the light of the lantern Ned and Nellie were disembarked.

"I won't keep you talking in the rain, Nellie," said George. "I'm sorry
you are going away so soon, Hawkins. We could have given you some boating
if you had time. You might come out to-morrow afternoon--that's this
afternoon--if you haven't anything better to do."

"I'm very much obliged, but I was going to meet Mr. Geisner."

"That settles it then. Anybody would sooner have a yarn with Geisner.
We'll fix some boating when you're down again. You'll come again. Won't
he, Nellie? Good-bye and a pleasant trip! Good-bye, Nellie." And having
shaken hands by dint of much arm stretching, George pushed his boat away
from the steps and pulled away.

Nellie stood for a minute watching the lantern till it turned the point,
heading eastward. Then straightening the waterproof over her dress she
took Ned's arm and they walked off.

"He's a nice sort of chap," remarked Ned, referring to George.

"Yes, he's a great oarsman. He rows over to see Josie. Mrs. Stratton
calls them Hero and Leander."

"Why? Who were they?"

"Oh! Leander was Hero's sweetheart and used to swim across the water to
her so that nobody should see him."

"They're to be married, I suppose?"

"Yes, next month."

"Those Strattons are immense--what's that noise, Nellie?" he
interrupted himself. A strange groaning from close at hand had startled

"Somebody asleep, I suppose," she answered, more accustomed to the Sydney
parks. But she stopped while, under the umbrella, he struck a match with
a bushman's craft.

By the light of the match they saw a great hollow in the rocks that
bordered on one side the gravelled footway. The rocks leaned out and took
in part of the path, which widened underneath. Sheltered thus from the
rain and wind a number of men were sleeping, outcast, some in blankets,
some lying on the bare ground. The sound they had beard was a medley of
deep breathing and snoring. It was but a glimpse they caught as the match
flared up for a minute. It went out and they could see nothing, only the
faint outline of path and rock. They could hear still the moaning sound
that had attracted them.

They walked on without speaking for a time.

"How did you know the Strattons?" resumed Ned.

"At the picture gallery one Sunday. She was writing some article
defending their being opened on the 'Sawbath' and I had gone in. I like
pictures--some pictures, you know. We got talking and she showed me
things in the pictures I'd never dreamed of before. We stayed there till
closing time and she asked me to come to see her.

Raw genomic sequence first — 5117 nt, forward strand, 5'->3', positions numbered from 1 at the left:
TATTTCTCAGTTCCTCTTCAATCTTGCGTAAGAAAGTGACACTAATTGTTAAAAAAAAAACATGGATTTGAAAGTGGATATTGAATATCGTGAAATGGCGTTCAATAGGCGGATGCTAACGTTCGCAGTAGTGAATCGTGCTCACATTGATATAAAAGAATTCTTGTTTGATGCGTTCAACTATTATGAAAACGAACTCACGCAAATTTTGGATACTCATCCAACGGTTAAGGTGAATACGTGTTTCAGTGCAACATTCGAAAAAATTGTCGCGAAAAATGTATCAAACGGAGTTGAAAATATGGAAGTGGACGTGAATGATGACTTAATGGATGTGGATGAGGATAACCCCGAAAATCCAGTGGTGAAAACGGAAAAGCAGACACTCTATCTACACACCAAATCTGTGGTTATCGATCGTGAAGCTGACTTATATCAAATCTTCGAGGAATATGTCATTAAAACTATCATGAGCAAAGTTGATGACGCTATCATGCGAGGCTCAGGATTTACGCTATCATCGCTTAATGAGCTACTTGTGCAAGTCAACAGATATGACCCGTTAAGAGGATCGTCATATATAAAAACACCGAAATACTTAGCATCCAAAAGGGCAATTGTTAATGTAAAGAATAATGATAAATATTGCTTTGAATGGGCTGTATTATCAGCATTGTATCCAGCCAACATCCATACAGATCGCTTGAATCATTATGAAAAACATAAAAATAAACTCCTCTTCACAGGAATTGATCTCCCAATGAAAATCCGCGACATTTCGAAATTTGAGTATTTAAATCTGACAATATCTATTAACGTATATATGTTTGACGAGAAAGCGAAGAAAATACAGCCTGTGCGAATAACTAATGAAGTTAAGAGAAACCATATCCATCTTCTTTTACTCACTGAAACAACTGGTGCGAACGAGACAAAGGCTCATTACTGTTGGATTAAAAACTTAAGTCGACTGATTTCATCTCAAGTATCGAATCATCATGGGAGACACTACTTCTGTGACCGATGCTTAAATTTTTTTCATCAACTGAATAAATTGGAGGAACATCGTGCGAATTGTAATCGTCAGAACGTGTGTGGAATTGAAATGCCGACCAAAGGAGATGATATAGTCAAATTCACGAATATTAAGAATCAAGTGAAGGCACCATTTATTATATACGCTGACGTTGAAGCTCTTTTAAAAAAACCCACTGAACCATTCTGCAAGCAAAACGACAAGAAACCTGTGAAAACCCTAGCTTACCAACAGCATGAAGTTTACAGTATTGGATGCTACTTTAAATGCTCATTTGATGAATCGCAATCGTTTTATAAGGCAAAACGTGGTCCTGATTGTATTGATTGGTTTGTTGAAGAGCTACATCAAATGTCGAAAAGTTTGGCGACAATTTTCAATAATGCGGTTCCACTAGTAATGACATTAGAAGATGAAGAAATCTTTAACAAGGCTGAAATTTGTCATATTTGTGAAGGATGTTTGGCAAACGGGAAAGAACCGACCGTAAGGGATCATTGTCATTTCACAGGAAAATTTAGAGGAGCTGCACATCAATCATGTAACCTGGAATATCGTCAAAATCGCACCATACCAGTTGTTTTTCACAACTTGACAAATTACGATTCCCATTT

"She's immense!"

"I'm so glad you like her. Everybody does."

"Has she any children?"

"Four. Such pretty children. She and her husband are so fond of each
other. I can't imagine people being happier."

"I suppose they're pretty well off, Nellie?"

"No, I don't think they're what you'd call well off. They're comfortable,
you know. She has to put on a sort of style, she's told me, to take the
edge off her ideas. If you wear low-necked dress you can talk the wildest
things, she says, and I think it's so. That's business with her. She has
to mix with low-necked people a little. It's her work."

"Does she have to work?"

"No. I suppose not. But I think she prefers to. She never writes what she
doesn't think, which is pleasanter than most writers find it. Then I
should think she'd feel more independent, however much she cares for her
husband. And then she has a little girl who's wonderfully clever at
colours, so she's saving up to send her to Paris when she's old enough.
They think she'll become a great painter--the little girl, I mean."

"What does that Josie do?"

"She's a inusic-teacher."

"They're all clever, aren't they?"

"Yes. But, of course, they've all had a chance. Ford is the most
remarkable. He never got any education to speak of until he was over 20.
The Strattons have been born as they live now. They've had some hard
times, I think, from what they say now and then, but they've always been
what's called 'cultured.' Everybody ought to be as they are."

"I think so, too, Nellie, but can everybody be as well off as they are?"

"They're not well off, I told you, Ned. If they spend 5 a week it's as
much as they do. Of course that sounds a lot, but since if things were
divided fairly everybody who works ought to get far more, it's not
extravagant riches. Wine and water doesn't cost more than beer, and the
things they've got were picked up bit by bit. It's what they've got and
the way it's put that looks so nice. There's nothing but what's pretty,
and she is always adding something or other. She idolises Art and
worships everything that's beautiful."

"Do you think it's really that sort of thing that makes people better?"
said Ned.

"How can it help making them better if their hearts are good? When what
is ugly and miserable in life jars on one at every turn because one loves
so what is harmonious and beautiful, there seems to me to be only one of
two things to be done, either to shut your eyes to others and become a
selfish egotist or to try with all your strength to bring a beautiful
life to others. I'm speaking, of course, particularly of people like the
Strattons. But I think that hatred of what is repulsive is a big
influence with all of us."

"You mean of dirty streets, stuffy houses and sloppy clothes?"

"Oh! More than that. Of ugly lives, of ugly thoughts, of others, and
ourselves perhaps, just existing like working bullocks when we might be
so happy, of living being generally such a hateful thing when it might be
so sweet!"

"I suppose the Strattons are happy?"

"Not as happy as everybody might be if the world was right. They
understand music and pictures and colouring and books. He reads science a
lot and paints--funny mixture, isn't it?--and she teaches the
children a great deal. They go boating together. They both work at what